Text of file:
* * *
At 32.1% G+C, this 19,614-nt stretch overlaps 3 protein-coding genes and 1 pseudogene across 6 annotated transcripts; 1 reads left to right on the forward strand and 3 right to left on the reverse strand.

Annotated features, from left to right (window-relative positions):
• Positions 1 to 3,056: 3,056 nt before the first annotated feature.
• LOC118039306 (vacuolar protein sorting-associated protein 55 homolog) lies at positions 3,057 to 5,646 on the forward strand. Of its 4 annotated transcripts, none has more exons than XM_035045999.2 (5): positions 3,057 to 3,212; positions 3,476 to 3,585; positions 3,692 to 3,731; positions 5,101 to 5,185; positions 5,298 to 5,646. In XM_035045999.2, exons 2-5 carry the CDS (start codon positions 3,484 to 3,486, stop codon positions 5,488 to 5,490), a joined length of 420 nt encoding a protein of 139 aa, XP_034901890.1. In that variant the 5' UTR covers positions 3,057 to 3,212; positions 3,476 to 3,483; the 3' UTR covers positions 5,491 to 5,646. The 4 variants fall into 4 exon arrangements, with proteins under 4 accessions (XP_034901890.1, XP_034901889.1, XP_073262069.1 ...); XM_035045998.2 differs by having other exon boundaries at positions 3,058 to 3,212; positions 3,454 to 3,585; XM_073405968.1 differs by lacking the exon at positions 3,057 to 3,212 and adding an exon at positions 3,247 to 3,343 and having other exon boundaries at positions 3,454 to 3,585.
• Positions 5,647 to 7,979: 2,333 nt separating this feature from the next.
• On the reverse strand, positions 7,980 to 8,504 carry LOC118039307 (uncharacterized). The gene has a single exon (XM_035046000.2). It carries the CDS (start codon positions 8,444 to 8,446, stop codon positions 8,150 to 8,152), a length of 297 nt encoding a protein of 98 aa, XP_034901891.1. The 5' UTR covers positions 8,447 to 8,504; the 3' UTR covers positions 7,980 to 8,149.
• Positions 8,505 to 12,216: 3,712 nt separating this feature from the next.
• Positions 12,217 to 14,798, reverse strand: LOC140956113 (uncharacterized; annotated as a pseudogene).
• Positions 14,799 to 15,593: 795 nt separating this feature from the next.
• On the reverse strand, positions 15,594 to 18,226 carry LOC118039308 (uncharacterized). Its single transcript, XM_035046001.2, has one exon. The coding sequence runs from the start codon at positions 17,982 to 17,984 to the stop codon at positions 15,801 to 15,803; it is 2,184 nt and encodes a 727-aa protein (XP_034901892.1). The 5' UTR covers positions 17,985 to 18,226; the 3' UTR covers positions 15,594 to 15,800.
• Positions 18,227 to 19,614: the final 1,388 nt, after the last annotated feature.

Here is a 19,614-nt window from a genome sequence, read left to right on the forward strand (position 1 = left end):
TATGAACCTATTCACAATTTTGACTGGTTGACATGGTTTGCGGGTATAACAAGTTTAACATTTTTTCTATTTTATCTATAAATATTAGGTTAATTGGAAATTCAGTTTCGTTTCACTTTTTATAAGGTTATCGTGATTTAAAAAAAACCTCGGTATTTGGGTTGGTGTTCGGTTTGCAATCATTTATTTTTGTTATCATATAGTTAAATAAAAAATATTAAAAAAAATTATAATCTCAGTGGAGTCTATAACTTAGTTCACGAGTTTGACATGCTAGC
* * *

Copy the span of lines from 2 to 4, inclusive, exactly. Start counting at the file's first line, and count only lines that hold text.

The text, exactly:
Annotated features, from left to right (window-relative positions):
• Positions 1 to 3,056: 3,056 nt before the first annotated feature.
• LOC118039306 (vacuolar protein sorting-associated protein 55 homolog) lies at positions 3,057 to 5,646 on the forward strand. Of its 4 annotated transcripts, none has more exons than XM_035045999.2 (5): positions 3,057 to 3,212; positions 3,476 to 3,585; positions 3,692 to 3,731; positions 5,101 to 5,185; positions 5,298 to 5,646. In XM_035045999.2, exons 2-5 carry the CDS (start codon positions 3,484 to 3,486, stop codon positions 5,488 to 5,490), a joined length of 420 nt encoding a protein of 139 aa, XP_034901890.1. In that variant the 5' UTR covers positions 3,057 to 3,212; positions 3,476 to 3,483; the 3' UTR covers positions 5,491 to 5,646. The 4 variants fall into 4 exon arrangements, with proteins under 4 accessions (XP_034901890.1, XP_034901889.1, XP_073262069.1 ...); XM_035045998.2 differs by having other exon boundaries at positions 3,058 to 3,212; positions 3,454 to 3,585; XM_073405968.1 differs by lacking the exon at positions 3,057 to 3,212 and adding an exon at positions 3,247 to 3,343 and having other exon boundaries at positions 3,454 to 3,585.